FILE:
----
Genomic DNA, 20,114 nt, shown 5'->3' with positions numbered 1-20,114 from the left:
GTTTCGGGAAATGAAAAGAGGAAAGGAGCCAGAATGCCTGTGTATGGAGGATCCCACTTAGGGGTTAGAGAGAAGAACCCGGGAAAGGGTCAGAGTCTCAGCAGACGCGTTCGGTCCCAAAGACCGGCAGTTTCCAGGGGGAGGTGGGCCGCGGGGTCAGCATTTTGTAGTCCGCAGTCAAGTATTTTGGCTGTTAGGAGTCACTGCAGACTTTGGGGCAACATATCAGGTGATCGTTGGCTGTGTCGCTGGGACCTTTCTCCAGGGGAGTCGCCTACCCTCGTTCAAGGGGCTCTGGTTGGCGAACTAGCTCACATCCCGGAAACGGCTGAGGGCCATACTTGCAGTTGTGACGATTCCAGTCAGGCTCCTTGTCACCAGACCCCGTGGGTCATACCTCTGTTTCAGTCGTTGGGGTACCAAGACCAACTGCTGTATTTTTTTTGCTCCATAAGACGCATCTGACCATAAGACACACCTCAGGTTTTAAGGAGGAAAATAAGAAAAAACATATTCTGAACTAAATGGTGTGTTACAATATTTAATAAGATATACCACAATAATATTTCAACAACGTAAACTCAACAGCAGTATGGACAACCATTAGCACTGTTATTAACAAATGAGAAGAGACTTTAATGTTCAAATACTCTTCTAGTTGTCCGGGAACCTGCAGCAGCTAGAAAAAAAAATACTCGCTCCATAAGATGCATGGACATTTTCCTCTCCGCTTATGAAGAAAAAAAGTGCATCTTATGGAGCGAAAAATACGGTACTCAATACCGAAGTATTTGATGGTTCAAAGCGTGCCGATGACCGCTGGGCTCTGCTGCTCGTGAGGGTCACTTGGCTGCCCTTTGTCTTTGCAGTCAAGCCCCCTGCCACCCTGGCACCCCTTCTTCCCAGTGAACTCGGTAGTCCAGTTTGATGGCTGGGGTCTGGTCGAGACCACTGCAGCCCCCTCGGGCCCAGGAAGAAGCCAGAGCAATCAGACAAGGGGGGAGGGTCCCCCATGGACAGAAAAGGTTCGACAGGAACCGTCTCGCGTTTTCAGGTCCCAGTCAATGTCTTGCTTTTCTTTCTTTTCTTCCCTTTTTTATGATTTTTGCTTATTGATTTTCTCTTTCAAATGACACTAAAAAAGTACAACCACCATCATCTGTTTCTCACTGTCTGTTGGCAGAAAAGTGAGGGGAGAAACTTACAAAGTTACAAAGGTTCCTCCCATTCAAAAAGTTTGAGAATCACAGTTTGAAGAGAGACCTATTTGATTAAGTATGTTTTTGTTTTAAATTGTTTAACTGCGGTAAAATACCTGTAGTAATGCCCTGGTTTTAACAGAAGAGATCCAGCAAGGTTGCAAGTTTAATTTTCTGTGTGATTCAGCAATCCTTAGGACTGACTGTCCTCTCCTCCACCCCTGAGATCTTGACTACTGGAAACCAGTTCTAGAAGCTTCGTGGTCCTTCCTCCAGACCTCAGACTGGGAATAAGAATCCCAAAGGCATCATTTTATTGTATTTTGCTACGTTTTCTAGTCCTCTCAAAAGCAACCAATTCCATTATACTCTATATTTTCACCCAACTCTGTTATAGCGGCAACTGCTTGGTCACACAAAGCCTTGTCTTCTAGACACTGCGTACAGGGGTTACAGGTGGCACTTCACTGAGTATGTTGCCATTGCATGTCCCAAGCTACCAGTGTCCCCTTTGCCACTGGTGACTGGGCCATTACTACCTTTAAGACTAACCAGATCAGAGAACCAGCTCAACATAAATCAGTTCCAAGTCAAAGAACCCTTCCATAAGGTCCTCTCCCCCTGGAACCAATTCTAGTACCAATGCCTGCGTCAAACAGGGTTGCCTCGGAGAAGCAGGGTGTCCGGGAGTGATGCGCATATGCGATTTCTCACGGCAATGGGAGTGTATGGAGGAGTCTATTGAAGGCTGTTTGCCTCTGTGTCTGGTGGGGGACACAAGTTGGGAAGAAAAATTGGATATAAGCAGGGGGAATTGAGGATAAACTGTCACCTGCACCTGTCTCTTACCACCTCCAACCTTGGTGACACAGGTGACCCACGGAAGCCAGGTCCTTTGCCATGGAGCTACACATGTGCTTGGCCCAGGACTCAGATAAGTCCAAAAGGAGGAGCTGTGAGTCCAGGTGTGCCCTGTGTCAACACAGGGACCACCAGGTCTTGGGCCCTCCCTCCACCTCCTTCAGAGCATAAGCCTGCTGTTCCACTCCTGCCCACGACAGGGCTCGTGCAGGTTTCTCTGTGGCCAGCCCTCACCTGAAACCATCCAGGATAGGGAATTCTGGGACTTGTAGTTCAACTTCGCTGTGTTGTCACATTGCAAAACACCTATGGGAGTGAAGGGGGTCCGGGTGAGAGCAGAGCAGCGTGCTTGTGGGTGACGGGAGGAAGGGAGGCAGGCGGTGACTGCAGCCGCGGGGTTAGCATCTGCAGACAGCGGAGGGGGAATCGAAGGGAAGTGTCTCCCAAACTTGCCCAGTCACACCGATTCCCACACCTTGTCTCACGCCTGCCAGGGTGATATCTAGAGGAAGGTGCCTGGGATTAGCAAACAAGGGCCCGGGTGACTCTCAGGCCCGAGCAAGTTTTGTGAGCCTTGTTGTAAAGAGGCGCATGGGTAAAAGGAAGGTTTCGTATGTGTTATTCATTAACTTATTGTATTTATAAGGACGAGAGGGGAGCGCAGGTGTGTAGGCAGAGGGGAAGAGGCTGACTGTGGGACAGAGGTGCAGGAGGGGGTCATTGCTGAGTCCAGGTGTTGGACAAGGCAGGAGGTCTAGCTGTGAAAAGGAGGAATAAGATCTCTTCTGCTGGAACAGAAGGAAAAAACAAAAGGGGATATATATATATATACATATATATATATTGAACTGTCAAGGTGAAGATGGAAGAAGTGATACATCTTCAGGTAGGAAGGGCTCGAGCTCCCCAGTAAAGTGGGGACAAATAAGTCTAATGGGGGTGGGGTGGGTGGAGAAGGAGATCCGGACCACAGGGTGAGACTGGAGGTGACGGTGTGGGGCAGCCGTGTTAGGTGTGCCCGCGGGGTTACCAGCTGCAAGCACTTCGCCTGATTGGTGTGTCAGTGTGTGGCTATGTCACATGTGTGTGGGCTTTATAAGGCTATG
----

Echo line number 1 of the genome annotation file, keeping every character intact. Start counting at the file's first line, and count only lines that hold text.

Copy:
Genomic DNA, 20,114 nt, shown 5'->3' with positions numbered 1-20,114 from the left: